Paws – means for the dog to place its front two feet on something instead of all four feet. To teach this, use a smaller object than a place board such as an overturned rubber water dish. It is just big enough for the dog to place its front feet on and because it is made out of rubber it won’t slide. On it is used to teach focused heeling turns, to go out straight after completing a jump and tricks.

Place – the dog goes up onto a place board, dog bed or other slightly raised object at the direction of the handler. It is important that the place is a different surface feel than the floor and it helps if it is raised a few inches off the ground. Since the dog is free to move around on the “place” (sit, lay down, stand, etc.), the dog is not told to “stay” on the place board. The command “place” is a geographical location to go to rather than a position. If the dog attempts to leave the place board, the dog is simply directed back to the place board as the command “place” is given again. Later, after the dog learns the place command, the place can include other objects such as flat carpet squares, stair landings, picnic tables, large rocks, etc. Its’ a useful command to maintain a dog’s position despite distractions about the dog, e.g. when answering the front door the dog is sent to “place” so they do not jump on guests, while you’re eating dinner so the dog does not beg for food, or while a new mother is attending to her baby.

Right (leg) – is similar to “heel” except the dog lines up to the side of your right leg.

Side – dog lines up to left leg in heel position but most be making body contact with your leg. This is a helpful command for a dog that easily get distracted or reactive. If he/she is making contact with your leg, they know they are in heel position without looking at you as when under stress they probably won’t look at you. They will look at what is
distracting them instead. This way they don’t lose the heel position because they can feel where you are without looking. It is used for short duration to remove the dog team from a difficult situation.

Sit – the dog places its rear on the ground and keeps contact until given the release command of “yes”. The command to “sit’ is the preferred command to give when the dog jumps up on a person instead of “off” as this tells the dog “what to do” instead of “what not to do”. A reliable sit is the key to preventing the dog from jumping. It is acceptable for pet dogs to lay down after being told to sit, if they do the sit but later lay down on their own to become more comfortable because they haven’t gone anywhere. However, future competition dogs will have to do a sit and remain in a sit (without laying down) until released or given another command.

Stand – the dog either moves into a standing position or stops his forward movement and remains still. This command is especially helpful when the dog is sitting and you want the dog to stand up so that his paws can be wiped or his belly examined by the veterinarian.

Stay – means for the dog to maintain its current position whether that be a sit, down, stand, etc. A stay command really isn’t necessary as long as the handler has been consistent in enforcing a sit means continue to sit until released. However, it has been found helpful for the human rather than the dog to work on a stay command as it makes things more clearly to the human part of the team. Think of all the situations in which you might tell your dog to “stay” and you’ll see that it would be more productive to reinforce a solid sit, down, or stand command rather than using an extra unnecessary command of stay.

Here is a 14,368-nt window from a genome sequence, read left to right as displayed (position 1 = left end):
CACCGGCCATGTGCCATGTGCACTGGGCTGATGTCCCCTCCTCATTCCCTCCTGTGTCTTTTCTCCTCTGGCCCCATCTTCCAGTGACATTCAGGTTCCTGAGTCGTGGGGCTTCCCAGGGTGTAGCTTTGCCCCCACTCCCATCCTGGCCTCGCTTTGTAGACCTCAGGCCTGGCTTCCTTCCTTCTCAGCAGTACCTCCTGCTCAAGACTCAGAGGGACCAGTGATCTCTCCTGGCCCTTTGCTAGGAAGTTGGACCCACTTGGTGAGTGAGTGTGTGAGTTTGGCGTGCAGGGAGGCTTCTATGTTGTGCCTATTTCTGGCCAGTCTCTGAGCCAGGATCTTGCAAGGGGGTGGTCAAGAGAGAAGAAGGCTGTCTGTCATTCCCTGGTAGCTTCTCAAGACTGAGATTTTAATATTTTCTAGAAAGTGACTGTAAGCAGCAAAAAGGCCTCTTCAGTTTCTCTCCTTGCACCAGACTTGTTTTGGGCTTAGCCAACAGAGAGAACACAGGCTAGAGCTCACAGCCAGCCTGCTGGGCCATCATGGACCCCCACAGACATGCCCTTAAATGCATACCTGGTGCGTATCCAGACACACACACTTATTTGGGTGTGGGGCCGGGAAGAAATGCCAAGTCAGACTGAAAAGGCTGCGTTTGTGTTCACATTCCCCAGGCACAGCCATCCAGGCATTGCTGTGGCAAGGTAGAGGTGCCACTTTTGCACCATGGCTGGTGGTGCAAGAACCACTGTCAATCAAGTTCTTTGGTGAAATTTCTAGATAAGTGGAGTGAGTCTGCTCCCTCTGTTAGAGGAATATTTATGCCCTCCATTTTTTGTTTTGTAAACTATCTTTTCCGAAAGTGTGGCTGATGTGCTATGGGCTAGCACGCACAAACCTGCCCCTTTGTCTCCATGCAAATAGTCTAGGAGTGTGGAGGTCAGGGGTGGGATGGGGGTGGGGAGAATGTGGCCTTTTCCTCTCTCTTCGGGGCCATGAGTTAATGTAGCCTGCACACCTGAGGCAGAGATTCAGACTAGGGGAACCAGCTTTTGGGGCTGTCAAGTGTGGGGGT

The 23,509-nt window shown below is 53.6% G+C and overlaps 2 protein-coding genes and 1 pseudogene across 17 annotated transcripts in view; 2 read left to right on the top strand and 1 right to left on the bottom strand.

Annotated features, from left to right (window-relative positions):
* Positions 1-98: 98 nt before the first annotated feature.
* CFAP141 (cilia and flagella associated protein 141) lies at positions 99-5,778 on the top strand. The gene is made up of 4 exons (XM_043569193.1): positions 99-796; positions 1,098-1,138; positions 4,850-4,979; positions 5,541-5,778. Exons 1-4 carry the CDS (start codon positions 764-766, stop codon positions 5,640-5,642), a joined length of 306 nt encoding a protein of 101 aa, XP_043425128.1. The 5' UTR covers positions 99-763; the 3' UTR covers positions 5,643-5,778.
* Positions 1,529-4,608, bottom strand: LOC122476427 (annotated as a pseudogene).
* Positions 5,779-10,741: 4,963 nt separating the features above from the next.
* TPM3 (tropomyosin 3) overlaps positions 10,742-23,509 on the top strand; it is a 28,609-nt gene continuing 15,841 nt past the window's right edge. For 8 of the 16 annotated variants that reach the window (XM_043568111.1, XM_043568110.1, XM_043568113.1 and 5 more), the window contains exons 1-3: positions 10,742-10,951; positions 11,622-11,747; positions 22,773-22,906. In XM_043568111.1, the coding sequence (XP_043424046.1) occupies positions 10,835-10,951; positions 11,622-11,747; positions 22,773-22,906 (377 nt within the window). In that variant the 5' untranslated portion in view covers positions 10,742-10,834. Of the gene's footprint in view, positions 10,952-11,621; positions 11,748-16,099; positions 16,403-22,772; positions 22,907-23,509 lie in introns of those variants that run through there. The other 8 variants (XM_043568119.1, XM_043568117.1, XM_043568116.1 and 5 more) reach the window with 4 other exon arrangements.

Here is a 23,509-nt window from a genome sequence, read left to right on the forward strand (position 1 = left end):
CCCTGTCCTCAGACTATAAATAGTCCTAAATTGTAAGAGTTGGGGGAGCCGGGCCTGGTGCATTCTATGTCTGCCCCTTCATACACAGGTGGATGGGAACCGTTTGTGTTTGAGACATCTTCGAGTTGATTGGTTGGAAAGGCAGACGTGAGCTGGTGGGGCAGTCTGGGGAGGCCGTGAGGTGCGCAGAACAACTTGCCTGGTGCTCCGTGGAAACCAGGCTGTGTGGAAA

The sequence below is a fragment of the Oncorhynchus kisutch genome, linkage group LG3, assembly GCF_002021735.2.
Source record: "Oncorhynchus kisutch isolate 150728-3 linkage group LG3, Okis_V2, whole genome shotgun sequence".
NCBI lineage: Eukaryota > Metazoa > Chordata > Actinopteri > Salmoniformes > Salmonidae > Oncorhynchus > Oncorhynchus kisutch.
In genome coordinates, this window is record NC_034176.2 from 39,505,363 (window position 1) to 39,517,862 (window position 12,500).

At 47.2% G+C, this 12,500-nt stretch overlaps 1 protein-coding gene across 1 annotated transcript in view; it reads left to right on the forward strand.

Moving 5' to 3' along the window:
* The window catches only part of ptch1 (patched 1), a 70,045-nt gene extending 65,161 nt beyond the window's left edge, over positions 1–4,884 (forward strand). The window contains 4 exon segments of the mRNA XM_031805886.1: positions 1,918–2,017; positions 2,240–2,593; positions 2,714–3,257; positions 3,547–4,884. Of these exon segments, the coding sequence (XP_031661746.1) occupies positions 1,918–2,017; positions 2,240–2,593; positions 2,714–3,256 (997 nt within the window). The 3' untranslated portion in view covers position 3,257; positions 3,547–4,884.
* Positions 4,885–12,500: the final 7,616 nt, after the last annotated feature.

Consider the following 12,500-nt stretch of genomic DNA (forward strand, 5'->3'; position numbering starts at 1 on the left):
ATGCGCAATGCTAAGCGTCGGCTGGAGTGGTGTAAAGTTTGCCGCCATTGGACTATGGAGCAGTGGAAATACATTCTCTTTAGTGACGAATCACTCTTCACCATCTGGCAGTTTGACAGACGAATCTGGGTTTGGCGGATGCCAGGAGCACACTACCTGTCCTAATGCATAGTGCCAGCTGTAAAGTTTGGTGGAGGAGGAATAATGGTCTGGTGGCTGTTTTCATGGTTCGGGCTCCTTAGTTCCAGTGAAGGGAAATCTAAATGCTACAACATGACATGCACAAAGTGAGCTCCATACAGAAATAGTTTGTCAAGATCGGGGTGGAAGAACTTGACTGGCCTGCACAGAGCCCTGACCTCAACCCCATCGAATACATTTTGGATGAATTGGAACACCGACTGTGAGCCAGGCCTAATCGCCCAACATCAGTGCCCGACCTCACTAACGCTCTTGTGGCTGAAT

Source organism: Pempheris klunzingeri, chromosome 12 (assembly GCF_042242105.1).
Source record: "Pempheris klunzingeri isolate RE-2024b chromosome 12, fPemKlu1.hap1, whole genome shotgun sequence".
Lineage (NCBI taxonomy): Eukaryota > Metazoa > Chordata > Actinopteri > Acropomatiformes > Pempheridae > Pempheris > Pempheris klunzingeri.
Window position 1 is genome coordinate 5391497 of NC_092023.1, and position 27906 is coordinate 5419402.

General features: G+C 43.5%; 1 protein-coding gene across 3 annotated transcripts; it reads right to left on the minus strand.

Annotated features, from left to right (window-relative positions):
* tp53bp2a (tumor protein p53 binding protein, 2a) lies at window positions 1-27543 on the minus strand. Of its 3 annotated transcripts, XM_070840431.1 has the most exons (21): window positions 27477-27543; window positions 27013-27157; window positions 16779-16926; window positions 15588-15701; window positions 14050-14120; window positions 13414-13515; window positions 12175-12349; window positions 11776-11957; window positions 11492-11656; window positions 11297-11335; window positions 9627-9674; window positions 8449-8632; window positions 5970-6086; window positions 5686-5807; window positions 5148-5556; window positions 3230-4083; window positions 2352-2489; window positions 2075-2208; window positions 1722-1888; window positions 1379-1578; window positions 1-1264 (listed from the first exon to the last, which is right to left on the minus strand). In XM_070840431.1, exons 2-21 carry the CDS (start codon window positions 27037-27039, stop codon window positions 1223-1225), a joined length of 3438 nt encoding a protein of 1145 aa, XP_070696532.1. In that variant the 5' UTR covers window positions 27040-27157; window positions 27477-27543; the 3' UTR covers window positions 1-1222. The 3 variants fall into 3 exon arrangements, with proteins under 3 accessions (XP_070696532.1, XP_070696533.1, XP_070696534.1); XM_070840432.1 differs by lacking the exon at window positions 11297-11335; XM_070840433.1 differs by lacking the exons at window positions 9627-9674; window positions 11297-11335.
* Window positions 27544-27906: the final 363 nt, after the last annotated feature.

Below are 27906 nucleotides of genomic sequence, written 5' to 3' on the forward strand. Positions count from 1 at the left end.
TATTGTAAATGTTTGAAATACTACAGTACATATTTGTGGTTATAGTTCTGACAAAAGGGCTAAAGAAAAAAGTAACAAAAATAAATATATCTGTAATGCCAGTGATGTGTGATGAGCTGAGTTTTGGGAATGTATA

Touch – the dog touches its nose to an object such as your open hand, closed fist or a target stick. It can be helpful in working with fearful dogs, teaching dogs to move their position as well as teaching dog tricks.

Wait – is not used by MDT. For those who want to use a “stay” command, some folks in other training systems will differentiate on the time that they expect the dog to maintain the stay position. Supposedly, the dog is expected to learn that the stay means you’re going to be in that position for some time to come, whereas the “wait” is suppose to give the dog relief that it will just be a few moments because you said “wait” instead of “stay”. This is an unnecessary and confusing command because even if the dog differentiates between long and short durations of a stay based upon the command given, it would vary in time as not every stay or every wait is going to be exactly the same time as the last time the command was given. Nor do we really know that the dog cares. It is much simpler for the dog to understand that they must maintain the position commanded until they are released. Plus, if you said “wait” because you thought it would be only for a few moments, but then something changes and you want the dog to stay longer and thus now give the “stay” command, that really is a punishment for the dog. Here you said “wait” and the dog did it well but you followed it up by telling the dog its going to be a much longer wait by saying “stay.” Therefore, MDT does not endorse the use of a “wait” command. You can say “stay” if desired, but as explained in the description of “stay”, that’s really not necessary either as long as you are consistent in not allowing the dog to break the position commanded until you give the release cue of “yes.”

Yes – is a release cue that lets the dog know that he/she can move from a certain place or position. For example, after being told to go to “place”, the dog should remain on place until it is told that it can be released from that location when it hears the word “yes.” If you were doing a place or sit/down with distance, return (most times) to the dog before saying “yes.” Otherwise, the dog may start to anticipate being called from that position. We want the dog to be thinking, “hey this is great, all I have to do is remain sitting or laying down, and they’ll come back and give me stuff (treats, praise, release me).”

And, if you need a translator for your dog’s behavior as Michael needs a translator for his Chinese in-laws, contact Michigan Dog Training in Plymouth, Michigan at 734-634-4152.